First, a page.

You may also be interested in our page titled “Diversity.” We highlight picture books and chapter books that celebrate and inform us about human diversity including learning disabilities, physical disabilities, allergies, single parent families, interracial families, same sex parents, aging, death and more.
Beyond Bedtime Stories by V. Susan Bennett-Armistead, Nell K. Duke and Annie M. Moses
Beyond Bedtime Stories is a very thorough exploration of ways parents can promote early literacy with young children. The authors address dozens of important questions like “What if a book contains words or ideas that I find offensive?” and “Should I teach my child to read before kindergarten?” Beyond Bedtime Stories also includes suggestions of ways to fill your home with books even if you are on a budget, how to improve comprehension and ways to promote literacy inside and outside your home.
This is a very worthwhile resource for young families, daycare and preschool settings.
Shortly after a child discovers that C -A -T spells cat, it can be enormously rewarding to introduce B-A-T and M-A-T. Often a child’s eyes grow as big as saucers as he realizes the relationship between the three words. He makes a connection and sounding out BAT, CAT, FAT, HAT, MAT, PAT, RAT and SAT is not nearly as difficult as he originally thought. Soon he has eight new words to be proud of (rather than just one).
There have been many, many books written that focus on word families. A search of “Fat Cat” might produce a dozen or more results. I’m delighted to let you know about a series that combines word families, spinning word wheels, picture clues and early reader books. The word wheels are sturdy and easy to spin. They each create eight words: the wheel for Bug in a Rug produces bug, hug, dug, jug, mug, pug, tug and rug.
Beginning readers will need some help decoding the story but will find the illustrations helpful and will soon notice that the word family words are printed using red ink. if ‘reading’ with an older family member, the child could be asked to ‘read just the red words’ until familiar with the vocabulary. Good fun and a helpful resource for those who are just learning about word families and beginning to read.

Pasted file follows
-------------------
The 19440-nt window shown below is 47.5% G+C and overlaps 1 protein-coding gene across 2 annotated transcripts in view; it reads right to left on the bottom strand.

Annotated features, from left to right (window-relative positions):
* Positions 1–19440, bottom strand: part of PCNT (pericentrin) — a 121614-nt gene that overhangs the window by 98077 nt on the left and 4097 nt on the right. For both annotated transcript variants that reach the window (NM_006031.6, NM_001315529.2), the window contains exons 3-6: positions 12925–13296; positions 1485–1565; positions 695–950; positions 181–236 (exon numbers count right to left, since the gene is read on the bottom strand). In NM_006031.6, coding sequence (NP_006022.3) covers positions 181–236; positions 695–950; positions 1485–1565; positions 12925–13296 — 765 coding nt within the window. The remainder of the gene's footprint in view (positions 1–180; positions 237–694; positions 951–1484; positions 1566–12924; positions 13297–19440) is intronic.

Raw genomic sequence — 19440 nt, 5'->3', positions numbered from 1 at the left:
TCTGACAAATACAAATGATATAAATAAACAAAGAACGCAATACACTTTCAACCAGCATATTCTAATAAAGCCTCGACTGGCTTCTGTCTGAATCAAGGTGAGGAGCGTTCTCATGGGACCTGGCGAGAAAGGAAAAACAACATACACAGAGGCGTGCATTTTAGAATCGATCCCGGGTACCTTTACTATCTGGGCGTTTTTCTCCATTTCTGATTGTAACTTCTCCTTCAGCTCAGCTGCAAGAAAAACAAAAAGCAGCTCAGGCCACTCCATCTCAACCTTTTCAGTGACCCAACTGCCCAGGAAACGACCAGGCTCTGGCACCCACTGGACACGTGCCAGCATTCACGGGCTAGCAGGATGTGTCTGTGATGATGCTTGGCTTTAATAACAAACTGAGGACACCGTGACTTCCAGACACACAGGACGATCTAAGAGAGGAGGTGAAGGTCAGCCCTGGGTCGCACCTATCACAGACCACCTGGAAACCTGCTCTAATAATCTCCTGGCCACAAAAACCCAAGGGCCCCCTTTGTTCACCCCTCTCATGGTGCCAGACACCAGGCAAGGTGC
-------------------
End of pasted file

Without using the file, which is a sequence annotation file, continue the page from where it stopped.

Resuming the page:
On the Storytime Standouts Word Families page we include Word Family Flip Books for short vowel word families. Print the pages and cut out the individual letters. Cut out the larger rectangle along the lines. Make a pile of letters (check that they are all the right way up) and staple them to the left of the word ending. Encourage your beginning reader to ‘build’ on her knowledge that C-A-T spells CAT by flipping the letters and substituting the consonant. She’ll create many more words and feel a thrill of success.
Our Word Families page also has several word family printables that show the words with pictures. These are great for beginning readers in Kindergarten and Grade One.
Our early learning printables, including our word family printables are in PDF format, if you don’t already use Adobe Reader, you will need to download it to access the word family printables.
Some of the keys to learning to read are noticing sounds in words (developing phonemic awareness), recognizing letters of the alphabet and understanding words.
Next time you’re in the car with your preschool or kindergarten child, spend a few minutes talking about sounds and words. Informal chats like these, can have a huge impact on her phonemic awareness and readiness for formal reading instruction…
Listening For Sounds at the Beginning of Words
‘Here are some words that begin with the /b/ sound’ (Note: you should use the letter sound rather than the letter name) ‘boy, ball, bicycle, bat.’ I am going to say three words to you, can you tell me which one does not begin with /b/?’